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The problem of indirect cost distribution – relating indirect functions to the productive tasks performed

Category: Budgeting Methodology

Indirect costs, independent from the purpose they serve, are incurred as types of cost such as salaries, salary related contributions, energy, communication, amortization, utilities, purchased services etc.

All those costs are associated with 17 activities/functions– 4 productive activities, 10 assisting functions, other costs, sales/marketing and administration.

Through the function to which they are related (e.g. UAH 376,000 are related to auxiliary function 2), indirect cost can be budgeted in assessing the contribution which the subject assisting function has to make in order to permit the realization of the production plan.

In the case of mechanical repairs for instance, this analysis would consist of an assessment of the number, and kind of repair jobs which the repair manager deems necessary to keep the production running at the budgeted activity level of 36,000 machine hours in production activity 1, of 90,000 m2 in production activity 2, of 180,000 kg in production activity 3, and of 18,000 operator hours in production activity x. during. The total budgeted mechanical repair cost (i.e. repair material, repair labour, and repair department overheads) can then be distributed in accordance with the material and labour cost planned to be spent for the four productive activities. The distribution base in this case is the sum of direct repair material cost and direct repair labour cost.

It has to be noted that this methodology can be used only if the mechanical repair cost structure for the different production activities is similar. Should the mechanical repair activity be characterized by the situation that repairs for one production activity consist primarily of unproblematic replacement of expensive material, whereas the other production activities require complex manual repair work using insignificant and inexpensive material, such a distribution practice could not be applied because it would overly burden the material-intensive repairs with indirect repair cost. Another distribution method would have to be selected in this case.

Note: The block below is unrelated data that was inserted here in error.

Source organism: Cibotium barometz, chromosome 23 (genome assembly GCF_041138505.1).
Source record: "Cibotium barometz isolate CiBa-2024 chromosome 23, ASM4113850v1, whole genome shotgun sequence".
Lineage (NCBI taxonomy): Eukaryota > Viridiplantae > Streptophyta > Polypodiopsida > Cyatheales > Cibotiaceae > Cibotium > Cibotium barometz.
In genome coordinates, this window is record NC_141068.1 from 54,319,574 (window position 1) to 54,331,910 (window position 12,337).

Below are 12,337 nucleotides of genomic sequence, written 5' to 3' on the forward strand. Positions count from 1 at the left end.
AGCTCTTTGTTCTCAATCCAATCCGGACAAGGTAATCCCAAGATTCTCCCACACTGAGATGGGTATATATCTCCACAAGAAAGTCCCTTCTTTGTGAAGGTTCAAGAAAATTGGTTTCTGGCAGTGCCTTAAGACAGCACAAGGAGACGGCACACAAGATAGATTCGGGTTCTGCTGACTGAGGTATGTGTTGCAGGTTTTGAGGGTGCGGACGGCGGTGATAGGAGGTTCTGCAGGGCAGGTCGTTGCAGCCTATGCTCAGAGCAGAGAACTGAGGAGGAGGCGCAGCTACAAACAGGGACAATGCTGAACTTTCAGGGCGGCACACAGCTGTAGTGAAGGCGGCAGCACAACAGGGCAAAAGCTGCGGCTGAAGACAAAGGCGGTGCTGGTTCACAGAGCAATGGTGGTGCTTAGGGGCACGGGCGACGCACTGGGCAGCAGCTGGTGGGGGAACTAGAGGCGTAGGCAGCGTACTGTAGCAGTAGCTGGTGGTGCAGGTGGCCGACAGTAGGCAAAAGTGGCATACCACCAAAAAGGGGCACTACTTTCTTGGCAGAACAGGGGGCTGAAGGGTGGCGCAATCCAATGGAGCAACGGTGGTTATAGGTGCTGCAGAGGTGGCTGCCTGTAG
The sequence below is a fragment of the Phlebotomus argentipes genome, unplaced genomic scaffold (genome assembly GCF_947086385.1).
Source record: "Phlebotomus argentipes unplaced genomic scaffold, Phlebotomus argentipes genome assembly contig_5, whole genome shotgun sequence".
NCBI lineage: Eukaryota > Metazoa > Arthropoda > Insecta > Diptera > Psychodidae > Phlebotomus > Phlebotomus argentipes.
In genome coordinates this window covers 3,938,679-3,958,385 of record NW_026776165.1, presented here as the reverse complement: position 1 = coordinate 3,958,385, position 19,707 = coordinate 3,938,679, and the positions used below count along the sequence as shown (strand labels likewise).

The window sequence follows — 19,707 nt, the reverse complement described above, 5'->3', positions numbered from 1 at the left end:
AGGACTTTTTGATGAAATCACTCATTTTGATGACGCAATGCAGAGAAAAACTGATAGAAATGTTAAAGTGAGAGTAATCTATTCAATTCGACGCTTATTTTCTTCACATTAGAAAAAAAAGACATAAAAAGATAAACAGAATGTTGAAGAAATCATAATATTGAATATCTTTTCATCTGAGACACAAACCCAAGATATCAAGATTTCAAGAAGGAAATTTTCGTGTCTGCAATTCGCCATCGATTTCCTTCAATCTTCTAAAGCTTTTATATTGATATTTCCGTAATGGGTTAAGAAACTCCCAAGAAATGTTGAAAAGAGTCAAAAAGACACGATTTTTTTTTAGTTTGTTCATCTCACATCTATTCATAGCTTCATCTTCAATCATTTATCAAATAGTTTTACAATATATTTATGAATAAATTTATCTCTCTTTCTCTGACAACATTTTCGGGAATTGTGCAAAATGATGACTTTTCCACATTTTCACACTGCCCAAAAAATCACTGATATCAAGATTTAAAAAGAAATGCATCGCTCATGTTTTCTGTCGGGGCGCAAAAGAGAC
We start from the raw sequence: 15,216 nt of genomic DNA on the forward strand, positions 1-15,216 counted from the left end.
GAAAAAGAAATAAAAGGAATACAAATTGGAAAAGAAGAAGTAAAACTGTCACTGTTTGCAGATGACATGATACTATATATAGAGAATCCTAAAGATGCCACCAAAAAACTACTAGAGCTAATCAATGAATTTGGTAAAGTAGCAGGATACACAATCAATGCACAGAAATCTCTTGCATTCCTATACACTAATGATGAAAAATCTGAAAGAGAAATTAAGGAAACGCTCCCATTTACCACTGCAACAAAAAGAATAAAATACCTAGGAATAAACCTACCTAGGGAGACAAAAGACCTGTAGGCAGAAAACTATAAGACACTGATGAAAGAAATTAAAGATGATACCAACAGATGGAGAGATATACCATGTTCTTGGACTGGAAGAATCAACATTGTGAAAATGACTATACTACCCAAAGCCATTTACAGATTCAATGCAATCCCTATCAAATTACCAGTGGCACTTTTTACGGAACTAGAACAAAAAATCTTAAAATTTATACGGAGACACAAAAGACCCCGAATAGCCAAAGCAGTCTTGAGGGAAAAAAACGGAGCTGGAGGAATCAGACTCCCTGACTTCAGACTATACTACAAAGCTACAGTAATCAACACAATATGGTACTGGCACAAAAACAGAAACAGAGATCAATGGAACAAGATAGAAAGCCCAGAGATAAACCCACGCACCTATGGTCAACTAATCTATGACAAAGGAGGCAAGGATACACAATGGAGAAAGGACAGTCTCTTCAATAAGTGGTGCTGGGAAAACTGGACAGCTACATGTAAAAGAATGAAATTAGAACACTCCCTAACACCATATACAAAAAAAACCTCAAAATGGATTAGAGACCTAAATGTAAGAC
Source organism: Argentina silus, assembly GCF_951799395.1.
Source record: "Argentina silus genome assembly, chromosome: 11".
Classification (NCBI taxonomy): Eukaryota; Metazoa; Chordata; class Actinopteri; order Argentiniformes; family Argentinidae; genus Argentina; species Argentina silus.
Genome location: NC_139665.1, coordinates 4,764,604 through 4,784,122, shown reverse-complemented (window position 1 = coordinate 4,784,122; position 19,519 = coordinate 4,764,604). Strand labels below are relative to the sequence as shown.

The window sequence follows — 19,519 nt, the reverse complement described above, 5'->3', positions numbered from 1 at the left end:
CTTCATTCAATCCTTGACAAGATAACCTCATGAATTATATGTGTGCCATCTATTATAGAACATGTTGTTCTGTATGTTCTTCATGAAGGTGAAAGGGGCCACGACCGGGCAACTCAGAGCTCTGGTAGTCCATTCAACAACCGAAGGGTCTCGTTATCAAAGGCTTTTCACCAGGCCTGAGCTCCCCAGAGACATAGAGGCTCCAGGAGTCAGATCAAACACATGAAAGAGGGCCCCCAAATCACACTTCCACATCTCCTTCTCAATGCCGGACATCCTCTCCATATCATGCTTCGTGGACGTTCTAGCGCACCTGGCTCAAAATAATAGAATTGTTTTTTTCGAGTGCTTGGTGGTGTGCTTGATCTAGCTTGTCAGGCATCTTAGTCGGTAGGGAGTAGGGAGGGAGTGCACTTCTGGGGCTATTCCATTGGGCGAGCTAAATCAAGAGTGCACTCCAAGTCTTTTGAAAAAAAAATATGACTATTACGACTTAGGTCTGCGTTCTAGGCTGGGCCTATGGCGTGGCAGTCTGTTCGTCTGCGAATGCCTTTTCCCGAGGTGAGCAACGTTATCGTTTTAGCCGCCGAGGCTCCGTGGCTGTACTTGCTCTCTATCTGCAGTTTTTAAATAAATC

The general message which this discussion of alternative methods wants to convey is that there is no simple and uniform way for distributing indirect cost to the productive activities. The correct distribution method is the one which distributes the indirect cost in a way that the distributed costs most closely reflect the effective use caused by the production process.

Generally, the following distribution bases can be expected to lead to an adequate distribution of the cost of auxiliary functions:

Dispatching department: Time spent by dispatching dept. employees
Energy/energy repairs: Consumed electrical energy
Steam production: Consumed steam
Internal transports Tonnes of material moved
Building repairs: Repair orders
Equipment repairs: Repair orders
Quality control: Effective quality control efforts as estimated by the quality manager
Purchasing % on material value, if necessary different %ages for different value classes
Sales/marketing: Effective sales/marketing efforts as estimated by the marketing manager
Administration/Other cost: Mark — up on all other cost

Auxiliary services performed within the assisting functions area should be consolidated, and only the services leaving the auxiliary function area should be shown in the distribution.

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